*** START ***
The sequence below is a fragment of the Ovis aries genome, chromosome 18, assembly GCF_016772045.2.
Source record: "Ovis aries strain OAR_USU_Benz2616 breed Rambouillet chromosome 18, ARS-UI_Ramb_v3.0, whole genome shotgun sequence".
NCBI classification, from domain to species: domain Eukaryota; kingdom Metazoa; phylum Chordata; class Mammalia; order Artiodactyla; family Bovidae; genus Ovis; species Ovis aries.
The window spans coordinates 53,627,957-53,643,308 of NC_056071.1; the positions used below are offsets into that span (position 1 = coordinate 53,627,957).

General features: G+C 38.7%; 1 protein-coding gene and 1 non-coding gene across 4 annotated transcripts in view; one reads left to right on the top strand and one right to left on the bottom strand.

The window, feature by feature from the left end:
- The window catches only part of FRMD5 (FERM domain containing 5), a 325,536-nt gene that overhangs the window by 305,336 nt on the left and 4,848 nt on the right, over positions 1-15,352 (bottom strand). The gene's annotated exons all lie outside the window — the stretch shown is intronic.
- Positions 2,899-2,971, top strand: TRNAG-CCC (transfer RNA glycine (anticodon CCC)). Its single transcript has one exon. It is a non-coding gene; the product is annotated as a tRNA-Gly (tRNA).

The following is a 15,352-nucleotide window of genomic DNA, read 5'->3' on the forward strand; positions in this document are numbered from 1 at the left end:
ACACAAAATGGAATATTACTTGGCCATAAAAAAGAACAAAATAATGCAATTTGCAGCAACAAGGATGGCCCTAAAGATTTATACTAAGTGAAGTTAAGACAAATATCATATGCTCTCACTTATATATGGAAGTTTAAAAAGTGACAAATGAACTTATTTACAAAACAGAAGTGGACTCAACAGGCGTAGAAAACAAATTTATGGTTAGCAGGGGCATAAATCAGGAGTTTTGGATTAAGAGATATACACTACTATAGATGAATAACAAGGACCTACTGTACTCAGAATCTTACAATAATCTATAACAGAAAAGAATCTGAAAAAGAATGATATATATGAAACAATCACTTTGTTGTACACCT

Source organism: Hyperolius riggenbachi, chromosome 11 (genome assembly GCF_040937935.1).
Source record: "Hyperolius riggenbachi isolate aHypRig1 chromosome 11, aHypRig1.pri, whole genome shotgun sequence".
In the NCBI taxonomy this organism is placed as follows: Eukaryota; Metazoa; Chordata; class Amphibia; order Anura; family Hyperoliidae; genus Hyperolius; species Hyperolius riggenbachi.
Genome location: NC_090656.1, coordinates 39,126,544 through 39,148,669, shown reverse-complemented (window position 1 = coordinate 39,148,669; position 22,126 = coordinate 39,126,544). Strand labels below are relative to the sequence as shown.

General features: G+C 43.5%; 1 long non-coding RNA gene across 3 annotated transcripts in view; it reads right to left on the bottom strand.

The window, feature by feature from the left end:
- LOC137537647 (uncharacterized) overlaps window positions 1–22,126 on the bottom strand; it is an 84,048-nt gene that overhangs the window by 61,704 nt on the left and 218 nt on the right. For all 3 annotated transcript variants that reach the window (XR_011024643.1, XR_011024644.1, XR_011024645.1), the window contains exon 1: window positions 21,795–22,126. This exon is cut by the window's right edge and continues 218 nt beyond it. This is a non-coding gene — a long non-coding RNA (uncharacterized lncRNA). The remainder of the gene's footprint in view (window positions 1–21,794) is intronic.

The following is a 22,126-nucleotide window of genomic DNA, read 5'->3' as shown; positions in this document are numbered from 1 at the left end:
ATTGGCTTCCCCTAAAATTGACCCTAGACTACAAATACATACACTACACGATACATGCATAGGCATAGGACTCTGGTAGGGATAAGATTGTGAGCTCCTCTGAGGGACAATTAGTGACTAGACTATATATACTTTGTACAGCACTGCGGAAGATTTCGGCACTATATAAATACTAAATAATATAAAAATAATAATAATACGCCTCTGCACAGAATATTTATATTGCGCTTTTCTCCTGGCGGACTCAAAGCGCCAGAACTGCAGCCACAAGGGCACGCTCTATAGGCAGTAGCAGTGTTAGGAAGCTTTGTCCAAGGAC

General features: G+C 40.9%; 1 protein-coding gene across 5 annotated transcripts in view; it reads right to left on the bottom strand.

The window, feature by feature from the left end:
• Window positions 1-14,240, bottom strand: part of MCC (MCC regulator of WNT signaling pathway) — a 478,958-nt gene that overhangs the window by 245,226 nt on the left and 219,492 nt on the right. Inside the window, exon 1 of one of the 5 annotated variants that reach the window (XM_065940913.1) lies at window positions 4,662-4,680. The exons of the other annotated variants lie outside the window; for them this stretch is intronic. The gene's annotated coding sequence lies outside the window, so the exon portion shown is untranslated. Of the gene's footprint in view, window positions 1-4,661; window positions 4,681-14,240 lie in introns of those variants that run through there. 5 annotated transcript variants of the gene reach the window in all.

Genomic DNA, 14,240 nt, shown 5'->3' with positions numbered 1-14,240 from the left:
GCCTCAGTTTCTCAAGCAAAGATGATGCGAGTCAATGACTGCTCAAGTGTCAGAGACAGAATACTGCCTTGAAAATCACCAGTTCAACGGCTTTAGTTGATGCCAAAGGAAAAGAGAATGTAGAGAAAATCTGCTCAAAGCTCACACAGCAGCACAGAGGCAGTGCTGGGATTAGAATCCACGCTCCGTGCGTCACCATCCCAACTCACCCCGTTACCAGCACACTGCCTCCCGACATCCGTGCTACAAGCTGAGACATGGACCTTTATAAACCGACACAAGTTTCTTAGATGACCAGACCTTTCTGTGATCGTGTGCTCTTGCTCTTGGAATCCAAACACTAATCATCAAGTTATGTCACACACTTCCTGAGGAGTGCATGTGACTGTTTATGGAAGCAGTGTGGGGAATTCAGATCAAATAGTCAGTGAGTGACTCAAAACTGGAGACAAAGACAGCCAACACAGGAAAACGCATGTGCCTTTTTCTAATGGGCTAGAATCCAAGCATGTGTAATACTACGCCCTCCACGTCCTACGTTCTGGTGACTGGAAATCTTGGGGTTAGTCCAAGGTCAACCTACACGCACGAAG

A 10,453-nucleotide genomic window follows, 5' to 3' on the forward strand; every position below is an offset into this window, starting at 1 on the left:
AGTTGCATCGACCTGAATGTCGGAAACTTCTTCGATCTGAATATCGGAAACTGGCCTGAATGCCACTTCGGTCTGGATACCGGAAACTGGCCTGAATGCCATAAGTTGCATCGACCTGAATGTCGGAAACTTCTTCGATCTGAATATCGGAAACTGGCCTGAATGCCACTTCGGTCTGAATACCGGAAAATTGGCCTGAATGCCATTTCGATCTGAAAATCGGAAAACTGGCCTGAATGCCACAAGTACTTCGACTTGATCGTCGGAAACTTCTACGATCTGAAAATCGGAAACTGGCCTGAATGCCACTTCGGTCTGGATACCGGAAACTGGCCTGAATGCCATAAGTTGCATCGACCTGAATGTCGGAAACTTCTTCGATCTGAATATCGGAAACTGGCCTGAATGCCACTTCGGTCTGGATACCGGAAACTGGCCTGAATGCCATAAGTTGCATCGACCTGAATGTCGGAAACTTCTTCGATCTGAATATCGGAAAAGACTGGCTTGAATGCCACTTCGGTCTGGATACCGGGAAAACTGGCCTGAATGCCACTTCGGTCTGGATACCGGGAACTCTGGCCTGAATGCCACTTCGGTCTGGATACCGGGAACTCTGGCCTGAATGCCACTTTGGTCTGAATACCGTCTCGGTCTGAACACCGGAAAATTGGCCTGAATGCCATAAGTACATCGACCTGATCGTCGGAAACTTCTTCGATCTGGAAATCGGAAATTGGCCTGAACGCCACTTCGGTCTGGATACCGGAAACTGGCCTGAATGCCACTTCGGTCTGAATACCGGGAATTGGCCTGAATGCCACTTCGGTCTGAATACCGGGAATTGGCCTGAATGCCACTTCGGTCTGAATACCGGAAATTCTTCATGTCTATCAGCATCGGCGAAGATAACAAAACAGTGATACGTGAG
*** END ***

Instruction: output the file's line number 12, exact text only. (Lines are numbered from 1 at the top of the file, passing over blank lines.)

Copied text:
Source record: "Hyperolius riggenbachi isolate aHypRig1 chromosome 11, aHypRig1.pri, whole genome shotgun sequence".